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Encouraging play

Why play is important

Playing isn't just fun, it's also the best way for young children to learn.

To promote healthy brain development, children need time and attention from someone who's happy to play with them. These positive, nurturing interactions are known as ‘serve and return’.

In other words, when an infant or young child babbles, gestures, or cries, and an adult responds appropriately with eye contact, words, or a hug, connections are built in a child’s brain that support the development of communication and social skills.

Play and learn sessions

Come along and have some fun at one of our Learn and play sessions at one of our family centres.

Encouraging play

Top tips for playing with your child

Simple games of peek-a-boo, shaking a rattle or singing a song are a vital way to interact with children. They teach young children about communication, develop their motor skills and help with problem-solving.

Something as easy as stacking and knocking over blocks allows toddlers to discover maths and science concepts, including shapes, gravity, balance and counting.

Playgrounds and parks

Playgrounds and parks are a perfect place for families to come together outdoors and spend happy times together.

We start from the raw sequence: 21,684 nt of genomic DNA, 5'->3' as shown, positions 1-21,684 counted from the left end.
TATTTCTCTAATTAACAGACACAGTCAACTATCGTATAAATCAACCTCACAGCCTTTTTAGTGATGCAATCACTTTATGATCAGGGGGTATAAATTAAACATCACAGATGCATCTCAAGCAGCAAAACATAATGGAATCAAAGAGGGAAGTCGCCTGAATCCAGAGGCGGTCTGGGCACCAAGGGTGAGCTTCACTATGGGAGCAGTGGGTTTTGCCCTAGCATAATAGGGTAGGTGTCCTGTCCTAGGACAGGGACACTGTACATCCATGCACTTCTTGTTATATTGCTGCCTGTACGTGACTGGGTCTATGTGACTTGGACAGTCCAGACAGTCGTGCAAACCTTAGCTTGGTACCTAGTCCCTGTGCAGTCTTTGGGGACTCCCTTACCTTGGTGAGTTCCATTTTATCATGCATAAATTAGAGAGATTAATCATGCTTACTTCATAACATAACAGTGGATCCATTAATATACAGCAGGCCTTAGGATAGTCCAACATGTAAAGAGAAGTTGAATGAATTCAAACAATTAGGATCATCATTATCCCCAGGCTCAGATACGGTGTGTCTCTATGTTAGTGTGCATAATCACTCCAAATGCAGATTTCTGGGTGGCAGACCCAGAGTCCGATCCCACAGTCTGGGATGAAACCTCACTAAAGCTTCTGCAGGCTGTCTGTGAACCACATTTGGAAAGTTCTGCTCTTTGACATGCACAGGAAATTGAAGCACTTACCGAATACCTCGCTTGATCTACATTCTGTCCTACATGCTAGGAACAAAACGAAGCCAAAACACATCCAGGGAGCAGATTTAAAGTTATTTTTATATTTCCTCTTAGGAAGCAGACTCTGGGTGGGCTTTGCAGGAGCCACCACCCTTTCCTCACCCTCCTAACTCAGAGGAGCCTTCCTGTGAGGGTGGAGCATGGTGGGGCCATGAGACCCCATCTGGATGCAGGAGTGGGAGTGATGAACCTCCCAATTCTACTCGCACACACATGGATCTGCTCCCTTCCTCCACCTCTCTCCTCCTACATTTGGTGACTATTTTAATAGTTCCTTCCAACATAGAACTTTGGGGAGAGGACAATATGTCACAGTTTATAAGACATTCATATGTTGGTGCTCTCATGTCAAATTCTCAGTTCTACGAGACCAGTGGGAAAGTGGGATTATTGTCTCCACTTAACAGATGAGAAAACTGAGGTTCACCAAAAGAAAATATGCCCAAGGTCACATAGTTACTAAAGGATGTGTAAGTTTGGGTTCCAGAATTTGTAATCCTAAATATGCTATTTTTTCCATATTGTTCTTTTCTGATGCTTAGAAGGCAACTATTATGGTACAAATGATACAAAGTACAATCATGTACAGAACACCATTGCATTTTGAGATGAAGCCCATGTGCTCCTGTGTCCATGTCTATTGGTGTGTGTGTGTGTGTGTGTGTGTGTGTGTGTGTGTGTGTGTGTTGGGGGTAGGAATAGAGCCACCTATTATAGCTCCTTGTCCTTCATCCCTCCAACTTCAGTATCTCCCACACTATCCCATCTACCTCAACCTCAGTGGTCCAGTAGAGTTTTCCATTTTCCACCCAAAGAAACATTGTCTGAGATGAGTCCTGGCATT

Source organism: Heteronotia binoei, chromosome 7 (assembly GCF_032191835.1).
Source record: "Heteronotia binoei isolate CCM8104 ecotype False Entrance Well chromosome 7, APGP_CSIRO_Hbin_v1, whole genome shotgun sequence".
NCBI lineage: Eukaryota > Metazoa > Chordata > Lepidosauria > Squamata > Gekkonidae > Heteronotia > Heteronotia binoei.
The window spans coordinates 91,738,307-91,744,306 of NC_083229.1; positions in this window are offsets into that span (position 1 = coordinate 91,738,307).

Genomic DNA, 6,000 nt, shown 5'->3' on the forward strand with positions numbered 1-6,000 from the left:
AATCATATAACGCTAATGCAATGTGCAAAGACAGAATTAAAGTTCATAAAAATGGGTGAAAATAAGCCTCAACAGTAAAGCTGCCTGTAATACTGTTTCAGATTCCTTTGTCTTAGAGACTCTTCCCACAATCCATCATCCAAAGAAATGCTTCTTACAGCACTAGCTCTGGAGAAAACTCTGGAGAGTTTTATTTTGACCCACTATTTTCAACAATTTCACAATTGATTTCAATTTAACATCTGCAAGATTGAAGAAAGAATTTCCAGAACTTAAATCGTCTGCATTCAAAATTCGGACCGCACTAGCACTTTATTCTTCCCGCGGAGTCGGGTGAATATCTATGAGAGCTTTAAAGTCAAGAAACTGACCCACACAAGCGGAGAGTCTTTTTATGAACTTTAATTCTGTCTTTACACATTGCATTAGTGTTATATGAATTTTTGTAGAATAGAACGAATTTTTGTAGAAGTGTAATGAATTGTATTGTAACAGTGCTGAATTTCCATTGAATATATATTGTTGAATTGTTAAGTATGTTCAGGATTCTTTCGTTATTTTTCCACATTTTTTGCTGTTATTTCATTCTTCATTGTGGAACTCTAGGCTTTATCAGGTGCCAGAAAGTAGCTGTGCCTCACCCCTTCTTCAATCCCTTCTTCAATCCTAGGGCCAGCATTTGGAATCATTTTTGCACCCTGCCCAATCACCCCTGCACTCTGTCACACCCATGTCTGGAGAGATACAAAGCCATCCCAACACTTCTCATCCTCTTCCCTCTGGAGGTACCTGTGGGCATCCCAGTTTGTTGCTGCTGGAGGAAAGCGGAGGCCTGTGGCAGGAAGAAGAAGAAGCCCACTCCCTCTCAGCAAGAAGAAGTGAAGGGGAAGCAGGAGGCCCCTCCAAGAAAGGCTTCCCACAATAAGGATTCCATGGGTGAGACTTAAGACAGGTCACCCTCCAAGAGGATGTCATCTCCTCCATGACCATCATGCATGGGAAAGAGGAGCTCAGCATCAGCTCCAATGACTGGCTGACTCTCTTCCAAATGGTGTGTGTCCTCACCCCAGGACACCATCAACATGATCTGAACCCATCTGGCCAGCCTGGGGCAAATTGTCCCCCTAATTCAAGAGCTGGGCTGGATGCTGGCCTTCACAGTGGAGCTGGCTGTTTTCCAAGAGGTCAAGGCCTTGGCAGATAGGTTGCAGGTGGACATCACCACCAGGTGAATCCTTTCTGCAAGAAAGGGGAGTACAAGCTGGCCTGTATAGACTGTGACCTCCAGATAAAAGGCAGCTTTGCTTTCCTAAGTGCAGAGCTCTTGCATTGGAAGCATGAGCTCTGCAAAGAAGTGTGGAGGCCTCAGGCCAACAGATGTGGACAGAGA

Play allows children to use their creativity while developing their imagination, dexterity, social and cognitive skills and physical health. Play is also important for building up a bank of positive experiences to help healthy brain development. 

There are lots of parks in Hammersmith & Fulham that you can explore together.

Encouraging play
Need to talk

Need to talk?

If you would like to talk to one of our local Family Support workers to see how we can help, pop into one of our family centres, email or phone 020 8753 6070.

We're here to help with tailored support for you and your family - just ask!

Houra from Masbro

Worried about a child?

If you are worried about a child or young person, please call our team on 020 8753 6600.

If you are worried that a child or young person is at immediate risk, please contact the NSPCC on 0808 800 500 or or call the police on 999

Remember Childline is always there for any young person online and on the phone anytime. If you are worried about yourself or a friend they are there for you.